This particular scam campaign was notable due to both the amount of fake pages created and the large number of countries targeted. In total, Group-IB Digital Risk Protection discovered more than 2,400 pages impersonating more than 40 prominent brands in the MEA region. The scam campaign exclusively targets Arabic-speaking internet users, as all adverts are posted in the Arabic language. Companies in Egypt were the most frequently impersonated by the scammers, as 48% of all the fake profiles created on Facebook spoofed companies from this country. Organizations from Saudi Arabia (23% of all scam pages), Algeria (16%), Tunisia (7%), and Morocco (4%) were also frequently mimicked. In terms of timeframe, this particular scam campaign was first observed in January 2022, and peaked in activity this past August, when 609 new scam pages were created. New scam pages are still being made on a daily basis, and in January 2023, 108 Facebook profiles posting fake job vacancies from MEA companies were discovered, a total that is higher than the monthly values for November and December 2022.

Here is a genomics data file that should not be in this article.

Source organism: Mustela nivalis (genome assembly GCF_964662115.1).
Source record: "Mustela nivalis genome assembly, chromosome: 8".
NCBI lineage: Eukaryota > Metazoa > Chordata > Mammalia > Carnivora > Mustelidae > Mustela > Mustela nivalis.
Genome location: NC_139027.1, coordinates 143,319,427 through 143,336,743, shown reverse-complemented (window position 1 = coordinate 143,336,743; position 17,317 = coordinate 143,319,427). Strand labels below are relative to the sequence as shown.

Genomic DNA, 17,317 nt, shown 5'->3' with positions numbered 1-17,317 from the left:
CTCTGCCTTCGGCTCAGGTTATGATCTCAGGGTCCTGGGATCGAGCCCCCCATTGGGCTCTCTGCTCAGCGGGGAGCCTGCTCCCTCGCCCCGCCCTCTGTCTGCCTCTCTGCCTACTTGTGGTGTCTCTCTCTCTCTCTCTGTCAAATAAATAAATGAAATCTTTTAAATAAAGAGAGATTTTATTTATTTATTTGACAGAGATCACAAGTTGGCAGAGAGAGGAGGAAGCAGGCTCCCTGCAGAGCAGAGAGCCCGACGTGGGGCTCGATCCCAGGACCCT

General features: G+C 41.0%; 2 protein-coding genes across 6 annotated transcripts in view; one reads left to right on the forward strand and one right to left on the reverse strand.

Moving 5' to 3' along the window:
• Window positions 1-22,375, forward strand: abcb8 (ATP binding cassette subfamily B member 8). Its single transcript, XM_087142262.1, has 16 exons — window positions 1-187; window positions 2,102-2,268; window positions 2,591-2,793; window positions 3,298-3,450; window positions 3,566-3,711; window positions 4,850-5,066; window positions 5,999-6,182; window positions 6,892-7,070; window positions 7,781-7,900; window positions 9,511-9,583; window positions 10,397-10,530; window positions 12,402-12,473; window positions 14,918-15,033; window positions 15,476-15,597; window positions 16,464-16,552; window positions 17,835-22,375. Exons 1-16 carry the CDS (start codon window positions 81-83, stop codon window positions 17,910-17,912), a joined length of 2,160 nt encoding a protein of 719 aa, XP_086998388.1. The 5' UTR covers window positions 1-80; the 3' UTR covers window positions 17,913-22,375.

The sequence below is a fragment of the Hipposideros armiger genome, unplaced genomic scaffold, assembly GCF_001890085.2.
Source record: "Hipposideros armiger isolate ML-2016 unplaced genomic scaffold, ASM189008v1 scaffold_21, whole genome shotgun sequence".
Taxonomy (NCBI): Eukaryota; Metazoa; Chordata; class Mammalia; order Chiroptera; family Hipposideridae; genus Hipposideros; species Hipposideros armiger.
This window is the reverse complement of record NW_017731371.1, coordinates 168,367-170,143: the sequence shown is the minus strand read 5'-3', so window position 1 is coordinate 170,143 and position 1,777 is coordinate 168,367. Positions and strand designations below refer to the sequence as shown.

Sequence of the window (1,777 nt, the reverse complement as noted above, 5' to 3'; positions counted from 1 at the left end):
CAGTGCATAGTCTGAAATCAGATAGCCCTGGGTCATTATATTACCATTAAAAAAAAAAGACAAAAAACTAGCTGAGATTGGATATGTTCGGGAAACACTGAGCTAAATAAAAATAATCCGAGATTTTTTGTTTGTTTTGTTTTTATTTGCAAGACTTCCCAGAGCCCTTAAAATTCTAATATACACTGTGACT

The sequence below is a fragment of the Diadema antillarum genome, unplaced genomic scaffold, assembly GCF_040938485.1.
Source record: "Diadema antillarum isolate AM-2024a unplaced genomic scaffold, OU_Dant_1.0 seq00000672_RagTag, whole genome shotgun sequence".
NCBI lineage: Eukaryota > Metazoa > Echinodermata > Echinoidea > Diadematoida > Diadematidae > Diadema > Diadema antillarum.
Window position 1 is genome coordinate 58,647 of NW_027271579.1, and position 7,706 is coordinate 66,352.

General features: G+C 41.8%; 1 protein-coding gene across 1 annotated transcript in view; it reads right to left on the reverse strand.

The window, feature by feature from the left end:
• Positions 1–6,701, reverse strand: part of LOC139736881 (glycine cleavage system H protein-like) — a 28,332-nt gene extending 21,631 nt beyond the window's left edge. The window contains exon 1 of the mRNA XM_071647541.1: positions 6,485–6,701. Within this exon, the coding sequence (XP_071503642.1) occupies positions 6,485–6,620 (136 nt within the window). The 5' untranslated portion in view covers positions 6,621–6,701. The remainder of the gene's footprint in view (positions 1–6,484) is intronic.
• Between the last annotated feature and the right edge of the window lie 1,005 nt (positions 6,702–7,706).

Figure 1: Headline data and timeline of MEA job scam January 2022 – January 2023.
Group-IB researchers analyzed the fake job vacancies, and found that many of the posts claimed to be offering salaries for low- and middle-skilled posts that are too good to be true as a means of attracting victims. One page spoofing a reputed petroleum company in Algeria claimed to be offering monthly salaries of 4,500 euros (USD $4,800) for drivers and painters. On other pages, more realistic salaries were advertized, as a profile imitating a Saudi dairy company mentioned that workers could expect to receive upwards of 3,500 Saudi rials (roughly $930).